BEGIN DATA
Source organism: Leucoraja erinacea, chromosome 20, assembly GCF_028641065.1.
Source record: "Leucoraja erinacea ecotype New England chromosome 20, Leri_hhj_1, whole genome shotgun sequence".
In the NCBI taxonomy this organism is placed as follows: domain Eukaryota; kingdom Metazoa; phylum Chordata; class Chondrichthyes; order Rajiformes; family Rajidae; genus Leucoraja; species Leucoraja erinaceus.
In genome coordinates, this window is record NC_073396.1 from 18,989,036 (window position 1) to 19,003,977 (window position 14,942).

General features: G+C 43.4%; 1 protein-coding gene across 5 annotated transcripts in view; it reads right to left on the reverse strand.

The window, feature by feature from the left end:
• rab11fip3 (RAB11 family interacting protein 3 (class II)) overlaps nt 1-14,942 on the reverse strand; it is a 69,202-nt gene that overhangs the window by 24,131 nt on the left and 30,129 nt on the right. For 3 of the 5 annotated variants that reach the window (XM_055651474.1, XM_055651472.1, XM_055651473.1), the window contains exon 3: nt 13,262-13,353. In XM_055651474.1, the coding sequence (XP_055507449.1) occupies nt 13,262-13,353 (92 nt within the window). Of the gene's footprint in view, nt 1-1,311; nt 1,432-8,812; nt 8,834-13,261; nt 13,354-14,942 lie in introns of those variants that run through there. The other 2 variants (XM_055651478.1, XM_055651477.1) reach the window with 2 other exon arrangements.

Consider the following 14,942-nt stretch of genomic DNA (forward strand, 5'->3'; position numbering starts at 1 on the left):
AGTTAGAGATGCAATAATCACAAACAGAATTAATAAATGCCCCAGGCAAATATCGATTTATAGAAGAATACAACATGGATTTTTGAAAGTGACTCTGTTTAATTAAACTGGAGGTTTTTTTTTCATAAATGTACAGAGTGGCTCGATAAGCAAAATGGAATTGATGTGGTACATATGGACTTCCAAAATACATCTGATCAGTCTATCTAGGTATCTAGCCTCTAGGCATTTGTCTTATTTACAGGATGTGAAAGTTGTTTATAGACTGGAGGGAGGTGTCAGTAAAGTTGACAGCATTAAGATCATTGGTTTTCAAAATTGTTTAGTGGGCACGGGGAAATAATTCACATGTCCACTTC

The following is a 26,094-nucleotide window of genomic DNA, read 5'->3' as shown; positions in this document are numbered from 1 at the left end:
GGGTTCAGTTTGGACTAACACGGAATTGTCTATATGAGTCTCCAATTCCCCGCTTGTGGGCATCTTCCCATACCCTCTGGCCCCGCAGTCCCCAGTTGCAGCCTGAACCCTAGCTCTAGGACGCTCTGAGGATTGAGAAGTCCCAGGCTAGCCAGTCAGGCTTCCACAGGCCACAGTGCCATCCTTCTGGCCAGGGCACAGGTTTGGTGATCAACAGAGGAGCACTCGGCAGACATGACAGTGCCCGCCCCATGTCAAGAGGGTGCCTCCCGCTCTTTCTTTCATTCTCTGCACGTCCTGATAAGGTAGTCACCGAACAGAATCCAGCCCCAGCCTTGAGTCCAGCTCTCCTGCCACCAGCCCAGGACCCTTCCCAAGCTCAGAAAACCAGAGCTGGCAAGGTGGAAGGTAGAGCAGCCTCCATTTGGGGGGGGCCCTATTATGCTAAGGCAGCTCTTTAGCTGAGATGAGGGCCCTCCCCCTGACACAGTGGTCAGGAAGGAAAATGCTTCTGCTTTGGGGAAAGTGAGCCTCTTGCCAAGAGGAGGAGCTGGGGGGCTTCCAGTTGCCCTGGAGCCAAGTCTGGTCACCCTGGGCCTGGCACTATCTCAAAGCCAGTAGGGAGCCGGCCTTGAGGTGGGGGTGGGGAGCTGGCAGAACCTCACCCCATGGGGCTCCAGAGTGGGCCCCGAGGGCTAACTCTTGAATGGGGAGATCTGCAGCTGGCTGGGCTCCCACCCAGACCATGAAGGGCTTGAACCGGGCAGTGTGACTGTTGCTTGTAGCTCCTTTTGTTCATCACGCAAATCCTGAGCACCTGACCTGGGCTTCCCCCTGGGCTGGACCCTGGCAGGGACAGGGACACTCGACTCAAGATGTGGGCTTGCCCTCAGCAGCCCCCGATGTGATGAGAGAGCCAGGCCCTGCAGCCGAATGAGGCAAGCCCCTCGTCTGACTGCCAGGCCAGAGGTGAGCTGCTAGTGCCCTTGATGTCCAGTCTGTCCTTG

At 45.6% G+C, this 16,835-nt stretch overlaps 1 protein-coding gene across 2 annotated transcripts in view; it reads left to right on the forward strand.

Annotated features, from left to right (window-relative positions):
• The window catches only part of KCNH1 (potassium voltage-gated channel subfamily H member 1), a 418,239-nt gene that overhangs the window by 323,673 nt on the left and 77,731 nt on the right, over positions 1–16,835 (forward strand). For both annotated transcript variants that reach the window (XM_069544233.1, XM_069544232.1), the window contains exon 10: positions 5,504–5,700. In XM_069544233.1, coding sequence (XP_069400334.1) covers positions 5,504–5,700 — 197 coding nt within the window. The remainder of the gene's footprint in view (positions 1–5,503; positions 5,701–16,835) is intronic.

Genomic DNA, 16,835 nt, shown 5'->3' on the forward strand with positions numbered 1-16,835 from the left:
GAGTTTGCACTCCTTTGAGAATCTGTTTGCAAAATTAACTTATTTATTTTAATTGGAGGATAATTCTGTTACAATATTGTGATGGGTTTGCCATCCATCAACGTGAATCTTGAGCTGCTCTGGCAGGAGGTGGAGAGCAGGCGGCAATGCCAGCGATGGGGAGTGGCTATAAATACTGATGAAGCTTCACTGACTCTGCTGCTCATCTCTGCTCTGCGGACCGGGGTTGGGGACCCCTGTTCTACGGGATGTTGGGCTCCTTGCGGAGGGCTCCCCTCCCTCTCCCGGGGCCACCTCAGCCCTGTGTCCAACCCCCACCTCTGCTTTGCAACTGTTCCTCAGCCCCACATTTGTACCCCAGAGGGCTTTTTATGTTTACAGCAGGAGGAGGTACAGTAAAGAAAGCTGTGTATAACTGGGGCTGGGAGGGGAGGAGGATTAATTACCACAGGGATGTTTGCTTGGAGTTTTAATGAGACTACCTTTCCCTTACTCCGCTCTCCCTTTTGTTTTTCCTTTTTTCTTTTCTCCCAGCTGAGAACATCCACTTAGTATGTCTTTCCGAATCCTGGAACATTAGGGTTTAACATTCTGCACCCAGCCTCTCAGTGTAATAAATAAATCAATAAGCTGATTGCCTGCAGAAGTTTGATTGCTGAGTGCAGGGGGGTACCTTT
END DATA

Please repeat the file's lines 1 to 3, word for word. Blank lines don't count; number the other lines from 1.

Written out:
Source organism: Leucoraja erinacea, chromosome 20, assembly GCF_028641065.1.
Source record: "Leucoraja erinacea ecotype New England chromosome 20, Leri_hhj_1, whole genome shotgun sequence".
In the NCBI taxonomy this organism is placed as follows: domain Eukaryota; kingdom Metazoa; phylum Chordata; class Chondrichthyes; order Rajiformes; family Rajidae; genus Leucoraja; species Leucoraja erinaceus.